Mustard Seeds

What is Mustard?

Mustard seeds are a fiery, floral spice derived from some plants in the family Brassica. The potent flavour and multiple varieties have made it a worldwide favourite as an ingredient or as a condiment.


Yellow Mustard seeds

What does Mustard taste like?

Mustard has a potent flavour with notes of floral bitterness, sweetness all backed by a punchy heat. The spicy flavour of Mustard is felt more in the sinuses and palate than other hot spices like cayenne. 


What is Mustard used for?

The seeds can be used whole, ground into a fine powder or hydrated with water or other liquids to activate the hot pungency which mustard is known for. The hydration and preparation methods vary between different country’s traditions. The pH and temperature of the hydrating liquid can significantly alter the flavour profile of the eventual paste.

Having been cultivated and used for so long Mustard has found its way into the recipes of numerous cuisines worldwide. There are a number of different popular preparations of mustard as a condiment: English mustard- bright yellow and very pungent, Dijon- Medium pungency and a paler yellow colour, American mustard- A very mild, bright yellow preparation, Wholegrain mustard- unground mustard seeds mixed with other ingredients.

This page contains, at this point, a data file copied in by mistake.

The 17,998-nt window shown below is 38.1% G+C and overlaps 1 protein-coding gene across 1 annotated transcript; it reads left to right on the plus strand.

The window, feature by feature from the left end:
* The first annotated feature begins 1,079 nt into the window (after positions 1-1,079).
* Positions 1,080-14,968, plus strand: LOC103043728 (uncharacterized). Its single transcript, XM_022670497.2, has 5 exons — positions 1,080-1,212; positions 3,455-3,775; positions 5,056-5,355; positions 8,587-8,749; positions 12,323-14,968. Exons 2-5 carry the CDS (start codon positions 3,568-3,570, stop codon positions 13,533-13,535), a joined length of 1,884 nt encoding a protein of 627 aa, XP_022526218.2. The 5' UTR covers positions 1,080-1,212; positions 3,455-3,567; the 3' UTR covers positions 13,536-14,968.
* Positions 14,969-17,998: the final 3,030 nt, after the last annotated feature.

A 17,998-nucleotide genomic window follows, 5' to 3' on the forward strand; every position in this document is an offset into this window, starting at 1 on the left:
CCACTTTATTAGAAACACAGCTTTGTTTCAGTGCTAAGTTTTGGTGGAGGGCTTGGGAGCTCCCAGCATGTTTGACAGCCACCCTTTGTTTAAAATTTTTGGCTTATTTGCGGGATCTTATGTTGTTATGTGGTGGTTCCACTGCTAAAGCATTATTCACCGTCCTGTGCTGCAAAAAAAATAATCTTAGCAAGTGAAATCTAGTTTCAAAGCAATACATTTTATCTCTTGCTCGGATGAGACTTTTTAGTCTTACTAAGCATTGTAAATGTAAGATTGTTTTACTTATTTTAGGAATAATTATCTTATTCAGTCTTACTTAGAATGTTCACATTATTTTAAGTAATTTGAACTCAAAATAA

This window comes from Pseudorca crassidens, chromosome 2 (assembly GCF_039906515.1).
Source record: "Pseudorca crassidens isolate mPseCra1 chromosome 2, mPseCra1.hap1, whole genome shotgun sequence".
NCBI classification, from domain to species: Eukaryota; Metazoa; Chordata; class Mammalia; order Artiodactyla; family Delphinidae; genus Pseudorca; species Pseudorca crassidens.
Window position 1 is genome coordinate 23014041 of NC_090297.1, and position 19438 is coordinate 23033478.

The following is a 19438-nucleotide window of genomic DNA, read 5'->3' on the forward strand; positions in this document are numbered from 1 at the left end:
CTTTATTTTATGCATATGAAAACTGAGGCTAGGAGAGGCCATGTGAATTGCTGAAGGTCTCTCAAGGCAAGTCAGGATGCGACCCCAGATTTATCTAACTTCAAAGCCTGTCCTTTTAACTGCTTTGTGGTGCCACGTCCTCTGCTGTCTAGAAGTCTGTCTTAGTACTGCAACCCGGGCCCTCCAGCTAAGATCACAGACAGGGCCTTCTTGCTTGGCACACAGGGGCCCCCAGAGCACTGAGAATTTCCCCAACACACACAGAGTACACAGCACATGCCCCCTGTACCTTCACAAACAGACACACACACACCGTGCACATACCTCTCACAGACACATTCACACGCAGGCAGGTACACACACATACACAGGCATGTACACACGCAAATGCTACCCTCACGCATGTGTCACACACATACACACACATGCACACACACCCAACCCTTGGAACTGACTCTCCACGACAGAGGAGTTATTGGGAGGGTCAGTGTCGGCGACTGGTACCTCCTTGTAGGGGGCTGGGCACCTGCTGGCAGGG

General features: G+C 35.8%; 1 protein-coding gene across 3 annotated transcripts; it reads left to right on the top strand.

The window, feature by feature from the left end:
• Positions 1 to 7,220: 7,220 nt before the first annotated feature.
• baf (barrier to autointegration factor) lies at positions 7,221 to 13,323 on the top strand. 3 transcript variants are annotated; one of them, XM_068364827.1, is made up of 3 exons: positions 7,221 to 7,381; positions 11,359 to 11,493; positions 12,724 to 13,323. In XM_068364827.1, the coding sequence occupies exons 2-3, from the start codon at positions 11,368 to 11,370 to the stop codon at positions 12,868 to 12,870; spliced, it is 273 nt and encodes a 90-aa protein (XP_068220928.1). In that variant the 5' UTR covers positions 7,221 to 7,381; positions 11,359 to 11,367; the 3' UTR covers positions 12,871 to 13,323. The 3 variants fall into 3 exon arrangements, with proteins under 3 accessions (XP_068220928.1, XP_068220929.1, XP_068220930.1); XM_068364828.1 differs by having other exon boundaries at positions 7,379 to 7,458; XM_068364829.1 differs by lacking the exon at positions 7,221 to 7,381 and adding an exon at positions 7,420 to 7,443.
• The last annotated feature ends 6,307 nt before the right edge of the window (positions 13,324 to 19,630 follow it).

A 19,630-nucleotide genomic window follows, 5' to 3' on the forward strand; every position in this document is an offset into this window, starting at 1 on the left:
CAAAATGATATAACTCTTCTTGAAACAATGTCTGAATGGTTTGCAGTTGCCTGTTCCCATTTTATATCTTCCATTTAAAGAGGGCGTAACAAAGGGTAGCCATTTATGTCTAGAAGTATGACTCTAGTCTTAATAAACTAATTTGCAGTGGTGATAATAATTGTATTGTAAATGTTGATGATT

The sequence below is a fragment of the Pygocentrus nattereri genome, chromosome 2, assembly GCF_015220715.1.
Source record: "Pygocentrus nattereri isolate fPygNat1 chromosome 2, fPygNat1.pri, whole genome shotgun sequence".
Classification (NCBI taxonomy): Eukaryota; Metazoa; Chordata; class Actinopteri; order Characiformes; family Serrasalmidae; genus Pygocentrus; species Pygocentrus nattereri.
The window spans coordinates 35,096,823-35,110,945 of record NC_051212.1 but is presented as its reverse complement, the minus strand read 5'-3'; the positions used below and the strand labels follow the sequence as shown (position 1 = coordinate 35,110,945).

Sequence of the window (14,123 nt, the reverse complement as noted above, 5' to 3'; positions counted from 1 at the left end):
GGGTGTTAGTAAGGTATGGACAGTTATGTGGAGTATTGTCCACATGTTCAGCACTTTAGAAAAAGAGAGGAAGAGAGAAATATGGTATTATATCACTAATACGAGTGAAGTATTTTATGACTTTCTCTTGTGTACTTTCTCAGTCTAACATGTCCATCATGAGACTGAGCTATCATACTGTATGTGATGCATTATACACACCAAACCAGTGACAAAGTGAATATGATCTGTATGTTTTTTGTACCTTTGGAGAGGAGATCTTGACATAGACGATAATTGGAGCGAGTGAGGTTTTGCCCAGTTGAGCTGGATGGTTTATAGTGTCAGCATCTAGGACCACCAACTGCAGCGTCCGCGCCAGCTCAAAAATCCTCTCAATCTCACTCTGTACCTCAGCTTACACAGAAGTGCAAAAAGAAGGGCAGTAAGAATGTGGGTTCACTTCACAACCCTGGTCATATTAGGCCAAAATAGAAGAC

As a ground powder it is commonly used as a part of various curry powders and occasionally barbecue rubs in American cuisine. The whole seeds are an important pickling spice across the world. The pungent sharp flavours of mustard can bring an exciting sensation and warmth to many recipes.

Mustard Recipes

Here's a few easy recipes to get you inspired:


Origin and Names

Mustard is one of the most diverse and important cultivated crops on the planet. The genus Brassica contains not only mustard but also: Cabbage, Brussels sprouts, Broccoli, Cauliflower, Kale and Turnips. The genus name Brassica comes from the Latin for cabbage. The common name mustard is thought to come from the Latin words Mustum, referring to the unfermented grape juice used to stabilise the condiment, and Ardens meaning hot or flaming. The three main species of Brassica which are grown for Mustard seeds are Yellow Mustard (B. hirta) , Brown Mustard (B. juncea) and Black Mustard (B. nigra).

Mustard has been cultivated for thousands of years with evidence of its use as far back as 1850 BC in the Indus valley region of the Indian subcontinent.

The two largest producers of mustard seeds are Canada and Nepal, producing over 50% of the annual crop between them. Yellow mustard is widely cultivated and grows wild across much of Europe and central Asia, it is the smallest of the Mustard growing to less than a meter in height . Brown Mustard originated in the foothills of the Himalayas and is now widespread throughout Asia. Black Mustard is less commonly available due to it being harder to process. Both black and brown mustard plants can  grow much larger than yellow mustard, reaching up to 3 meters in the right conditions.


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